Lack of trust is a key barrier to collaboration across ideological divides. Across five preregistered experiments, we find that people judge those who support their opinions with narratives based on personal experiences as more trustworthy than those who support their opinions with either data or with narratives about third parties. This is true both for carefully crafted messages where all other content is held constant, as well as for free form messages written by lay participants. Trust does not suffer when arguments based on personal experience are combined with data, suggesting that our results are not driven by quantitative aversion. Perceptions of trustworthiness are mediated by the speaker’s apparent vulnerability and are greater when the narrative reveals hardship experienced by the author. Consequently, people prefer to collaborate with authors of persuasive personal narratives on tasks requiring trust but prefer authors of data-driven arguments when working on tasks requiring cognitive abilities.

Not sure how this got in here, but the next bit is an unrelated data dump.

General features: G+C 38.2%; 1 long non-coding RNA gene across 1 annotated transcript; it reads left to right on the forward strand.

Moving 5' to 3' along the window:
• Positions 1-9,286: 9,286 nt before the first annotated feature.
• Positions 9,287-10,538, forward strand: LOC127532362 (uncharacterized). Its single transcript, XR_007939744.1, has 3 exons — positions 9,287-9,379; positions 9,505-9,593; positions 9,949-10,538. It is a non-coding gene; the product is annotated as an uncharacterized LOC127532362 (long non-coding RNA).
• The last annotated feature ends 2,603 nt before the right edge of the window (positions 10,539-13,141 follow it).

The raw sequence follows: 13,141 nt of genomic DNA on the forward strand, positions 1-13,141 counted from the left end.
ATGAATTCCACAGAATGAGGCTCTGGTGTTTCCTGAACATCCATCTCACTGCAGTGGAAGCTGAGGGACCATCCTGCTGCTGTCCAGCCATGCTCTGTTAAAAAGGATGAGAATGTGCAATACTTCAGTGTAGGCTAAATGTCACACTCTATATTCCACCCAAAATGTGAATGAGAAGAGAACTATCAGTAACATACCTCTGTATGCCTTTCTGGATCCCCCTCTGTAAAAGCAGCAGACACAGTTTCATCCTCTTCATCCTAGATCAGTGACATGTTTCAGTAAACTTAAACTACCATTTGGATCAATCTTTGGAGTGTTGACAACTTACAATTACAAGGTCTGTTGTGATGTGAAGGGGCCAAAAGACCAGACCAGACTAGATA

Hagmann, David, Julia Minson, and Catherine H. Tinsley. "Personal Narratives Build Trust Across Ideological Divides." April 5, 2021.